If we’re willing to make assumptions about how likely it is that life arises on planets with certain similarities to a young Earth, we can indeed draw conclusions about the likelihood of intelligent life throughout the galaxy. The only problems are that our conclusions are only as good as our assumptions, which we have no reason to believe are very good. There may well be 36 alien civilizations in the Milky Way right now, but science has a long way to go before anyone — even the paper’s authors — are convinced of that conclusion.
As a police tool, the current deployment of tear gas reinforces the effect that made gases so powerful in World War I: fear. With reports showing tear gas being used on peaceful protesters, that fear is itself a deterrent by law enforcement on public demonstrations. Given legitimacy by the CWS in the interwar period, tear gas provides police with a chemical weapon that is no longer permitted in war.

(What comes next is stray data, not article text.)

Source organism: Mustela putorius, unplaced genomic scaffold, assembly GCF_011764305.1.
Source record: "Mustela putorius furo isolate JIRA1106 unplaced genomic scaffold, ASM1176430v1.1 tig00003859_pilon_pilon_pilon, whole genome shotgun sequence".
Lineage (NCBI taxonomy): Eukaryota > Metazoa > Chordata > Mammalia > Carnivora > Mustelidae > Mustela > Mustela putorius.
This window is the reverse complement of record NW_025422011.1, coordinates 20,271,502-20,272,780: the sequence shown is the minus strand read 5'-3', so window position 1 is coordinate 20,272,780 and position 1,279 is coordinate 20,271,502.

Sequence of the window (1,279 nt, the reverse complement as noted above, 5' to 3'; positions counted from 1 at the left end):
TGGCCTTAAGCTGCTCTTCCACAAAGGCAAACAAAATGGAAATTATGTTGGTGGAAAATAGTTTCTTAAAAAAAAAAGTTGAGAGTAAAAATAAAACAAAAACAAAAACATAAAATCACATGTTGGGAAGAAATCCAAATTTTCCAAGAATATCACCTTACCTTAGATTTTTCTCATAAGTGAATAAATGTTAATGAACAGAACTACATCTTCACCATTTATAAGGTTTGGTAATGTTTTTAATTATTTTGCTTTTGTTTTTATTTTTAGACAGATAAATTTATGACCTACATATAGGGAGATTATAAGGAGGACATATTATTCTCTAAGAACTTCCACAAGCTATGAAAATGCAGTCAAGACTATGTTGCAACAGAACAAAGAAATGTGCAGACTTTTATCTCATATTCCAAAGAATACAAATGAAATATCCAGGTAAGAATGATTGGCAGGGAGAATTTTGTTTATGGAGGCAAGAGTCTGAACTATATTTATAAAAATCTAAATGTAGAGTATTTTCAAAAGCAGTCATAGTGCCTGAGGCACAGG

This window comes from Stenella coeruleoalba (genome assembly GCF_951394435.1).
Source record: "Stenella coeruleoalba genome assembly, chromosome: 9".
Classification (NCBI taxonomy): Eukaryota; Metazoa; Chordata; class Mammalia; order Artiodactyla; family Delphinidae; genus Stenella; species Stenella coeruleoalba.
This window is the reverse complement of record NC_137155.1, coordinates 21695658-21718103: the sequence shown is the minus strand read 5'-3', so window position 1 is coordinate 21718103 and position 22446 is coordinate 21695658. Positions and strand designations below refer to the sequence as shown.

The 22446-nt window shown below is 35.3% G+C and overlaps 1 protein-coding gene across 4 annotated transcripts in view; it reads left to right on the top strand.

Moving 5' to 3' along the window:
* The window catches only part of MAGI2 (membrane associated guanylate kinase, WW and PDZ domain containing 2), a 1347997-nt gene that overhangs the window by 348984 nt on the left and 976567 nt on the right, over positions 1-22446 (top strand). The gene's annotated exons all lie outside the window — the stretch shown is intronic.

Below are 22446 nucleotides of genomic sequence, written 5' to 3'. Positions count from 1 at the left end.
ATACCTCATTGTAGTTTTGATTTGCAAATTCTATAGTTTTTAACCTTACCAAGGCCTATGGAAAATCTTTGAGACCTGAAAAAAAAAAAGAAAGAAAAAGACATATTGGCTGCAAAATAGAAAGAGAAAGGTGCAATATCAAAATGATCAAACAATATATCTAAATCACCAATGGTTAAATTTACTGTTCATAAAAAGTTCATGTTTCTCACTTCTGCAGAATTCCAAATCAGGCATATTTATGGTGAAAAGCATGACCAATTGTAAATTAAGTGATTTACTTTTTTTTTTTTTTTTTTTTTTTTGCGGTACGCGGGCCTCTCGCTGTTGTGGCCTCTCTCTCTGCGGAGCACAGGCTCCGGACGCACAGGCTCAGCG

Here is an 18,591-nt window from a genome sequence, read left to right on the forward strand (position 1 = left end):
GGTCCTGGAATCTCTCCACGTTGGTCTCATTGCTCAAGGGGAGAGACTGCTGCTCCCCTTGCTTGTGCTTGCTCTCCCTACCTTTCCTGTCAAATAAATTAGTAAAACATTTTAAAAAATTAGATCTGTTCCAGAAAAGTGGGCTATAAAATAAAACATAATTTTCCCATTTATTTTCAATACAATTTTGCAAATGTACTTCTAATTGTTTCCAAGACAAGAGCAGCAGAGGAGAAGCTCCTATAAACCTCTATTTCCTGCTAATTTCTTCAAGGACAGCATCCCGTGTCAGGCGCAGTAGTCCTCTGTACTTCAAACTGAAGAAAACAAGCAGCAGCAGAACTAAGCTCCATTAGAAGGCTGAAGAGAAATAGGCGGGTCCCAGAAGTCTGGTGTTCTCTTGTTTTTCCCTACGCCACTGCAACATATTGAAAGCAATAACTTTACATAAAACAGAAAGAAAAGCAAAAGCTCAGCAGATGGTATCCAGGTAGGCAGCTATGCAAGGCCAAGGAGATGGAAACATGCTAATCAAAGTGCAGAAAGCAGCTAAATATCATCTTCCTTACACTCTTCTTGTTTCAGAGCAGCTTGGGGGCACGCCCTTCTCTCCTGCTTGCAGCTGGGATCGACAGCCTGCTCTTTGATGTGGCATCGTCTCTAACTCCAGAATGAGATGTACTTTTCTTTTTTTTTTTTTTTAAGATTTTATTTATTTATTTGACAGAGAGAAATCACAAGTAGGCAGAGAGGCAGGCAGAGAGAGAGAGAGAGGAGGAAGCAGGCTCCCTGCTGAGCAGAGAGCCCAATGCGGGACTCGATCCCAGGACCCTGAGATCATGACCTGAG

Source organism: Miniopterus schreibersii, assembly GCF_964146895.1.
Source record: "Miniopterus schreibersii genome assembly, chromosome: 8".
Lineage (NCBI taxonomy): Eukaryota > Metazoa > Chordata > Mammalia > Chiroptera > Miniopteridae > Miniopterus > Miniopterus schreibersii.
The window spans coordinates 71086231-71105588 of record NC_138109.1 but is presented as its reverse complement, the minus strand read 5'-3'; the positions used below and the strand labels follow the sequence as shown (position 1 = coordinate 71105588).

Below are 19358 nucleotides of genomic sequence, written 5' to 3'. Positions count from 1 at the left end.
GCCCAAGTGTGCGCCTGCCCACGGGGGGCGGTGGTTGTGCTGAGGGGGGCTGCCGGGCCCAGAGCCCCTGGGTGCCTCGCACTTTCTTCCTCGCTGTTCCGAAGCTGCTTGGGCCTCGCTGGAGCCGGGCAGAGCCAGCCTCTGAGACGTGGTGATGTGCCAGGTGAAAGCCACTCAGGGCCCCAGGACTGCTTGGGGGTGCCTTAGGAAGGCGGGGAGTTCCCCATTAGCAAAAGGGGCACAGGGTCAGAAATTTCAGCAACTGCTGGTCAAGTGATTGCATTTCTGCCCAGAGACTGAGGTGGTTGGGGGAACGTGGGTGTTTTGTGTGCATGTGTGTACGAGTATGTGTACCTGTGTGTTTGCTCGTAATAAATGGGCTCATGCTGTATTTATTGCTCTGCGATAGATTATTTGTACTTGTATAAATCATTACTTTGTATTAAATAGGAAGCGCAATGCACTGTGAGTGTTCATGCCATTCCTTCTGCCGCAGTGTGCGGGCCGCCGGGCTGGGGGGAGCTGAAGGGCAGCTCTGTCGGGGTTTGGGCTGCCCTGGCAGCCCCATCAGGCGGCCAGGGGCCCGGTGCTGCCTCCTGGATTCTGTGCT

Where are the alien ham radio operators beaming scientific secrets or extraterrestrial poetry? Why no mysterious engineering projects out among the stars? Where’s our invitation from the Galactic Council? As the great physicist Enrico Fermi once asked, “Where is everybody?”
Maybe the Great Filter got them, Dr. Hanson proposed. The Great Filter is a civilization-scale event or circumstance that would prevent a species from colonizing space or ever meeting other species — perhaps of even continuing to exist.
The filter could be a chemical bottleneck that prevents the formation of RNA that jump-started evolution, or a geophysical roadblock to the production of oxygen, which enabled multicellular creatures. But the filter could also be nuclear war, or a world-destroying asteroid, or global warming, or a malevolent artificial intelligence gone amok. Or, even, a vicious pandemic.